First, your refutation relies on the assumption that because the Bible is a religious text it is somehow inferior to secular sources. The NT is treasured because it bears myriad signs to have been written by eyewitnesses to the events. Later generations of Christians, known as the Church fathers, largely support its authenticity and the authenticity with which its authors believed what had transpired. It is the finest historical record of Jesus of Nazareth; therefore, it is the only fitting independent source to be included in a statistical analysis of the events. (Other independent data for this instance might be the logical and philosophical arguments for God’s existence.)

    Secondly, Craig’s claim about Ehrman’s self-refutation is not outlandish. Ehrman’s whole premise relies on the fact that a historian, for some unsubstantiated reason, is not in a position to make any call on God topics. Yet his whole argument against God is as a historian—the very position from which he asserts is impossible to draw any conclusions! Ehrman’s position is an unwarranted assertion. Who is he to tell God that He cannot act in history and leave historical records of His miraculous work?

    Next, Craig’s drawing on the supernatural (not magical) causes is just him refocusing Ehrman’s misrepresentation of Craig’s argument. Craig’s argument was always regarding supernatural events. To paraphrase, “the best explanation is that God raised Jesus from the dead.” It is dishonest to say this is Craig pulling a fast one. It is accurate to say that Ehrman misrepresented his argument (whether unintentionally or intentionally).

    It’s also dishonest to attack Craig’s use of (proper) statistical analysis. He does so to refute Ehrman’s unscientific claims of the improbability of Jesus being supernaturally raised from the dead. Craig’s formulas are not complex. He simply states that to speak accurately about the probability of an event, it needs to be viewed in light of the “background information.” If I recall correctly his statistical analysis parallels that of John Earman’s “Hume’s Abject Failure,” which is a case against Hume’s statistical objection to the existence of miracles. Regarding background information in this case, one has to disprove the existence of God to wholly prove that Jesus did not rise from the dead supernaturally. If there is no supernatural God, then God can’t do and hasn’t done anything. But if there is a God, then for Him to raise Jesus from the dead is no hard task.

    You have failed to make a case against Craig. You accuse him of making baseless assertions and pandering to an uninformed audience. You have only proven that you do the exact same things of which you accuse him. Your attacks are personal and hit below the belt. You label him and his audience, which are the signs of cowards, not intellectuals.

  2. igystrvigy – I allow anonymous posts, but serious responses should warrant real names. I notice that you blog anonymously - even your own blog doesn't seem to have a link to you real name.

    Second, you didn't address any of the real arguments. It's totally clear that this is an opinion piece intended to whet serious readers' appetites and encourage them to follow the links to the more scholarly refutation of Dr. Craig's techniques. Yet you don't bother to provide any arguments against these more scholarly authors' arguments.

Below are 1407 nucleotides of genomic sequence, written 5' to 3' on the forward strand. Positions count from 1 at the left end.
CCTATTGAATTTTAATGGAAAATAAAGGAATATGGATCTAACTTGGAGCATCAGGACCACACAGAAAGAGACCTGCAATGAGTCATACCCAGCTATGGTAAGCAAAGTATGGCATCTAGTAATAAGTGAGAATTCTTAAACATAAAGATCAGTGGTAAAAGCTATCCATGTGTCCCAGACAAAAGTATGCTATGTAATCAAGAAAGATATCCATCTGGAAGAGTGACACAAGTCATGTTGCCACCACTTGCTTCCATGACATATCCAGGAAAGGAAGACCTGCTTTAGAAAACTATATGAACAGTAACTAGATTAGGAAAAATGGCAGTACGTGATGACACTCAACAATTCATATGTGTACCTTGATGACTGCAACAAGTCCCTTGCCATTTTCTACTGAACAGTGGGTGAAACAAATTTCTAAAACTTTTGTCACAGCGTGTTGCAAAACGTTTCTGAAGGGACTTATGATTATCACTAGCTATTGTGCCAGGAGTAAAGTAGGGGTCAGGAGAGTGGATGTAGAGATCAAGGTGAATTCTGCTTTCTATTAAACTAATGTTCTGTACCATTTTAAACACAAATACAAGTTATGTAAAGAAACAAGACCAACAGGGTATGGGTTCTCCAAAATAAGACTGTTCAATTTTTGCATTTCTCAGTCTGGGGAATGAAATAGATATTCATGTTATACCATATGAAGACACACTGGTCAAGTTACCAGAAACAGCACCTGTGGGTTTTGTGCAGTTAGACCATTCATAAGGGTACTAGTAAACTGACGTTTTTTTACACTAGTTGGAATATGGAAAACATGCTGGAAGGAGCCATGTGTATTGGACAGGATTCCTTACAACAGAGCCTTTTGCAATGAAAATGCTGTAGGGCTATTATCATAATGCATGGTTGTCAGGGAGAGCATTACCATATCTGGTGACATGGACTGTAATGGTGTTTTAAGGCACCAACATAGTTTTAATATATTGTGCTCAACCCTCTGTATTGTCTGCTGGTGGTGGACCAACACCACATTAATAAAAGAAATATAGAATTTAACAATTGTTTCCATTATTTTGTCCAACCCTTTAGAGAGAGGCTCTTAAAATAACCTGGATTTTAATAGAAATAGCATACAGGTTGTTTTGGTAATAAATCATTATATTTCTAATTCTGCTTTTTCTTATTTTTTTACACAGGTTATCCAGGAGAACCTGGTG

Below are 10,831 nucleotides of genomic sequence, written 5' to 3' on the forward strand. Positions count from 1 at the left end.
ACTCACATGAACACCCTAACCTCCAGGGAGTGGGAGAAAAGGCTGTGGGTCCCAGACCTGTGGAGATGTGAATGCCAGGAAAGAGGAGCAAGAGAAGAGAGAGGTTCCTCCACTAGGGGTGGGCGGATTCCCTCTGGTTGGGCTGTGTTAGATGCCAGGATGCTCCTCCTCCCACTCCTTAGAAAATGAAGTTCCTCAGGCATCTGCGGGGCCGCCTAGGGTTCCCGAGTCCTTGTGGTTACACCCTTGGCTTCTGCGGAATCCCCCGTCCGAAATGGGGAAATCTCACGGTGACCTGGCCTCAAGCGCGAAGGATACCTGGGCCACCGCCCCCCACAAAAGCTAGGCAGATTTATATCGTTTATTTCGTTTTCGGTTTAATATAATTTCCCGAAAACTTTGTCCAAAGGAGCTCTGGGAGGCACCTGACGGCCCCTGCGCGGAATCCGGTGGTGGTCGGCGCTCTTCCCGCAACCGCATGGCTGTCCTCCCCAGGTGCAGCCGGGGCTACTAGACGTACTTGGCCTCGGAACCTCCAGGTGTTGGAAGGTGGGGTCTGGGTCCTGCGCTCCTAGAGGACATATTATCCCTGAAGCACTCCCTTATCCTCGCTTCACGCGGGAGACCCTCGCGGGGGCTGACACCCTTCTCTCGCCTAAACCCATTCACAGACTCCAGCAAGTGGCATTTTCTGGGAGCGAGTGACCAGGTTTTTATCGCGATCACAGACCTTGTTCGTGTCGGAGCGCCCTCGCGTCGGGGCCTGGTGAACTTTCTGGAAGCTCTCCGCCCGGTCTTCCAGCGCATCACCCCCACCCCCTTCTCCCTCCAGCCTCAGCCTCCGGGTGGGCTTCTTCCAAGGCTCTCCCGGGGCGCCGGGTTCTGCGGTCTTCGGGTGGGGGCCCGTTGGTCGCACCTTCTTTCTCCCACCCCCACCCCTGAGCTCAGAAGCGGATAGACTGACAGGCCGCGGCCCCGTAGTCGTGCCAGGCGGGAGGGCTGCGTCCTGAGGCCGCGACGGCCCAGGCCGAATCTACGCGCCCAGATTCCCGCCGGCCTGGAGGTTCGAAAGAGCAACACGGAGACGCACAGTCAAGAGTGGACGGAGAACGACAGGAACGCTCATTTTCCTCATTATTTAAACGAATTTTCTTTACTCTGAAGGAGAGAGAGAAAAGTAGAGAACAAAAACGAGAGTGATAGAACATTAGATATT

Instead of wasting time on an opinion piece that never makes a claim to rigor, why don't you try your hand refuting some of the more serious articles that my blog mentions?

    You wrote: "First, your refutation relies on the assumption that because the Bible is a religious text it is somehow inferior to secular sources."

    Wrong. But it has no more authority, either. Bart Ehrman has done a masterly job of showing where the New Testament came from, and Frederick March has done the same for the Old Testament. Anyone who uses formal math, as Dr. Craig does, to analyze the veracity of the Bible either doesn't understand math or knows his audience doesn't. Since Dr. Craig clearly understands math, he can only be relying on the ignorance of his audience.

    You wrote: "The NT is treasured because it bears myriad signs to have been written by eyewitnesses to the events."

    Treasured by whom? Certainly not me, and not by most independent (i.e. non-biased) historians and scientists who have tried to verify its authenticity. That "treasured" stuff is a myth perpetrated by Christianity. It's an example of "proof by repeated assertion": say something often enough and loud enough, and people start to believe it.

    You wrote: "Secondly, Craig’s claim about Ehrman’s self-refutation is not outlandish." If you don't see the logical flaws in Craig's sequence of statements about Ehrman, it's hard to know what to say to you. These are glaring errors, but apparently you don't see them.

    William Lane Craig is a manipulative deceiver, and the evidence (should you care to follow the links I provided) is overwhelming.

    If I said, "William Lane Craig is ugly," that would be a personal attack. But when I show that he deliberately deceives his audience and relies on their ignorance, and I take the time to provide links to scholarly articles that demonstrate his deception, it's a legitimate criticism.

  3. Does Craig *really* know math? When I look at his attempts at using cosmology to prove the existence of God, I see no evidence of that. He wildly misrepresents BBT, and shows no knowledge of the motivation for stringy vacuum hypotheses (and no awareness at all of LQC--correct me if I am wrong). That is, either he lies or he is ignorant of the subjects he claims to be an authority on. Hence, he would appear to be lying in either case.